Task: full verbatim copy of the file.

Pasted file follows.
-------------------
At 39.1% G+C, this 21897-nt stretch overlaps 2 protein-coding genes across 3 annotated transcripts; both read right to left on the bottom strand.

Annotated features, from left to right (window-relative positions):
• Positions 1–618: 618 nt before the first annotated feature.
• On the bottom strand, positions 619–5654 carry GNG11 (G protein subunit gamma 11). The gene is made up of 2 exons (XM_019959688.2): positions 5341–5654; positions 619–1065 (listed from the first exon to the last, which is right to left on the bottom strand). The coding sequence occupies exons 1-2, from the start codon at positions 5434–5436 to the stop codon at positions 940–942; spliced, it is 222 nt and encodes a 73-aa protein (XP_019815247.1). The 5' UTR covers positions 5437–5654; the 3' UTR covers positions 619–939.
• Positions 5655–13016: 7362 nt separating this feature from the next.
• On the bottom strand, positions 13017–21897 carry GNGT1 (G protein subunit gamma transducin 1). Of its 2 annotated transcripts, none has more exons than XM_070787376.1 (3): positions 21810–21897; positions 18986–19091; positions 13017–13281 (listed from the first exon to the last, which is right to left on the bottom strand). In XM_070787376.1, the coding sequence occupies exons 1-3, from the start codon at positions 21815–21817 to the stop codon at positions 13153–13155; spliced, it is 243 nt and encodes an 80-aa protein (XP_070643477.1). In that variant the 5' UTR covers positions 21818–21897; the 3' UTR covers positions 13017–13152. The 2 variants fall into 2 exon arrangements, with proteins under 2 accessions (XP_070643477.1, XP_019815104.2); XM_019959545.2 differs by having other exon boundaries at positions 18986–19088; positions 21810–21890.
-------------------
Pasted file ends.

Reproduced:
At 39.1% G+C, this 21897-nt stretch overlaps 2 protein-coding genes across 3 annotated transcripts; both read right to left on the bottom strand.

Annotated features, from left to right (window-relative positions):
• Positions 1–618: 618 nt before the first annotated feature.
• On the bottom strand, positions 619–5654 carry GNG11 (G protein subunit gamma 11). The gene is made up of 2 exons (XM_019959688.2): positions 5341–5654; positions 619–1065 (listed from the first exon to the last, which is right to left on the bottom strand). The coding sequence occupies exons 1-2, from the start codon at positions 5434–5436 to the stop codon at positions 940–942; spliced, it is 222 nt and encodes a 73-aa protein (XP_019815247.1). The 5' UTR covers positions 5437–5654; the 3' UTR covers positions 619–939.
• Positions 5655–13016: 7362 nt separating this feature from the next.
• On the bottom strand, positions 13017–21897 carry GNGT1 (G protein subunit gamma transducin 1). Of its 2 annotated transcripts, none has more exons than XM_070787376.1 (3): positions 21810–21897; positions 18986–19091; positions 13017–13281 (listed from the first exon to the last, which is right to left on the bottom strand). In XM_070787376.1, the coding sequence occupies exons 1-3, from the start codon at positions 21815–21817 to the stop codon at positions 13153–13155; spliced, it is 243 nt and encodes an 80-aa protein (XP_070643477.1). In that variant the 5' UTR covers positions 21818–21897; the 3' UTR covers positions 13017–13152. The 2 variants fall into 2 exon arrangements, with proteins under 2 accessions (XP_070643477.1, XP_019815104.2); XM_019959545.2 differs by having other exon boundaries at positions 18986–19088; positions 21810–21890.